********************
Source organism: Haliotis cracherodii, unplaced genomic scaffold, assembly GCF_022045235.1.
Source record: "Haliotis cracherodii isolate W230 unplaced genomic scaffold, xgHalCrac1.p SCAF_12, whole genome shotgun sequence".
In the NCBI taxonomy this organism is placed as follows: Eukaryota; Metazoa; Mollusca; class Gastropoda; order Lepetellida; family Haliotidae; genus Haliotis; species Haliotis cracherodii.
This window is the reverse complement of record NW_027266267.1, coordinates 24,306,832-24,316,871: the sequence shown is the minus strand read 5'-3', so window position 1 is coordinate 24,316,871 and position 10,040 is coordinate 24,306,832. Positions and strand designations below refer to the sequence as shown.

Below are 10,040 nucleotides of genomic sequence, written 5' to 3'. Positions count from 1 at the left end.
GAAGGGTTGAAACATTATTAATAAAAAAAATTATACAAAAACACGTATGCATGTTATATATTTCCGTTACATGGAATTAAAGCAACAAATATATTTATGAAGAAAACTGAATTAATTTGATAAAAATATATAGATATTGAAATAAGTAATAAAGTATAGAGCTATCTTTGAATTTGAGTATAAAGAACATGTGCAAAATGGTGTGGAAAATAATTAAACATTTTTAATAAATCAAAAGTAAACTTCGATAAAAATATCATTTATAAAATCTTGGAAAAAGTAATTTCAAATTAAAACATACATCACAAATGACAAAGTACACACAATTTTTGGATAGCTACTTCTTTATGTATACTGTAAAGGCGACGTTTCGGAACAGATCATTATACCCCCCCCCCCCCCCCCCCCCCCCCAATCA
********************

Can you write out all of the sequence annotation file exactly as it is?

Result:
Source organism: Haliotis cracherodii, unplaced genomic scaffold, assembly GCF_022045235.1.
Source record: "Haliotis cracherodii isolate W230 unplaced genomic scaffold, xgHalCrac1.p SCAF_12, whole genome shotgun sequence".
In the NCBI taxonomy this organism is placed as follows: Eukaryota; Metazoa; Mollusca; class Gastropoda; order Lepetellida; family Haliotidae; genus Haliotis; species Haliotis cracherodii.
This window is the reverse complement of record NW_027266267.1, coordinates 24,306,832-24,316,871: the sequence shown is the minus strand read 5'-3', so window position 1 is coordinate 24,316,871 and position 10,040 is coordinate 24,306,832. Positions and strand designations below refer to the sequence as shown.

Below are 10,040 nucleotides of genomic sequence, written 5' to 3'. Positions count from 1 at the left end.
GAAGGGTTGAAACATTATTAATAAAAAAAATTATACAAAAACACGTATGCATGTTATATATTTCCGTTACATGGAATTAAAGCAACAAATATATTTATGAAGAAAACTGAATTAATTTGATAAAAATATATAGATATTGAAATAAGTAATAAAGTATAGAGCTATCTTTGAATTTGAGTATAAAGAACATGTGCAAAATGGTGTGGAAAATAATTAAACATTTTTAATAAATCAAAAGTAAACTTCGATAAAAATATCATTTATAAAATCTTGGAAAAAGTAATTTCAAATTAAAACATACATCACAAATGACAAAGTACACACAATTTTTGGATAGCTACTTCTTTATGTATACTGTAAAGGCGACGTTTCGGAACAGATCATTATACCCCCCCCCCCCCCCCCCCCCCCCCAATCA